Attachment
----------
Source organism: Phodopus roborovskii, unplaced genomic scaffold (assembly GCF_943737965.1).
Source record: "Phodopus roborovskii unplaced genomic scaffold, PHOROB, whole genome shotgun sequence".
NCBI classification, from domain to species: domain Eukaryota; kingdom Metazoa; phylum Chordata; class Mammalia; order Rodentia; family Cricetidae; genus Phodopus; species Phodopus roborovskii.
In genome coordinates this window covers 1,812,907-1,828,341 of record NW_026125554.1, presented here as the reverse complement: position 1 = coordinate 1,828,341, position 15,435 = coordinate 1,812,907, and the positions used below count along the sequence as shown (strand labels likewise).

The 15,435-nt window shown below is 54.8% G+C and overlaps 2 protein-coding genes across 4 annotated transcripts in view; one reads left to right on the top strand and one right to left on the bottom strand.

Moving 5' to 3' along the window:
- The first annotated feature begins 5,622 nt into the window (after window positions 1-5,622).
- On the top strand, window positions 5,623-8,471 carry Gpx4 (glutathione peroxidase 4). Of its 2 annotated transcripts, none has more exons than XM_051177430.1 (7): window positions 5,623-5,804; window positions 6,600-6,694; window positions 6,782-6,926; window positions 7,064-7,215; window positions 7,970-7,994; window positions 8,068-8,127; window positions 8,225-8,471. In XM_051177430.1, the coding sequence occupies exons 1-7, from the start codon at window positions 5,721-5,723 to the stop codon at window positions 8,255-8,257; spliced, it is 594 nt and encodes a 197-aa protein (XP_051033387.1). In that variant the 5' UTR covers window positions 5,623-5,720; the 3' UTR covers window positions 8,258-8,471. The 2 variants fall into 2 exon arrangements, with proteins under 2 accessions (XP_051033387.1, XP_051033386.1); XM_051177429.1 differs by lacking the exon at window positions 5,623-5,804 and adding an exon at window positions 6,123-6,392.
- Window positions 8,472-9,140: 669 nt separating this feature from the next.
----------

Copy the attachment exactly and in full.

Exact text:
Source organism: Phodopus roborovskii, unplaced genomic scaffold (assembly GCF_943737965.1).
Source record: "Phodopus roborovskii unplaced genomic scaffold, PHOROB, whole genome shotgun sequence".
NCBI classification, from domain to species: domain Eukaryota; kingdom Metazoa; phylum Chordata; class Mammalia; order Rodentia; family Cricetidae; genus Phodopus; species Phodopus roborovskii.
In genome coordinates this window covers 1,812,907-1,828,341 of record NW_026125554.1, presented here as the reverse complement: position 1 = coordinate 1,828,341, position 15,435 = coordinate 1,812,907, and the positions used below count along the sequence as shown (strand labels likewise).

The 15,435-nt window shown below is 54.8% G+C and overlaps 2 protein-coding genes across 4 annotated transcripts in view; one reads left to right on the top strand and one right to left on the bottom strand.

Moving 5' to 3' along the window:
- The first annotated feature begins 5,622 nt into the window (after window positions 1-5,622).
- On the top strand, window positions 5,623-8,471 carry Gpx4 (glutathione peroxidase 4). Of its 2 annotated transcripts, none has more exons than XM_051177430.1 (7): window positions 5,623-5,804; window positions 6,600-6,694; window positions 6,782-6,926; window positions 7,064-7,215; window positions 7,970-7,994; window positions 8,068-8,127; window positions 8,225-8,471. In XM_051177430.1, the coding sequence occupies exons 1-7, from the start codon at window positions 5,721-5,723 to the stop codon at window positions 8,255-8,257; spliced, it is 594 nt and encodes a 197-aa protein (XP_051033387.1). In that variant the 5' UTR covers window positions 5,623-5,720; the 3' UTR covers window positions 8,258-8,471. The 2 variants fall into 2 exon arrangements, with proteins under 2 accessions (XP_051033387.1, XP_051033386.1); XM_051177429.1 differs by lacking the exon at window positions 5,623-5,804 and adding an exon at window positions 6,123-6,392.
- Window positions 8,472-9,140: 669 nt separating this feature from the next.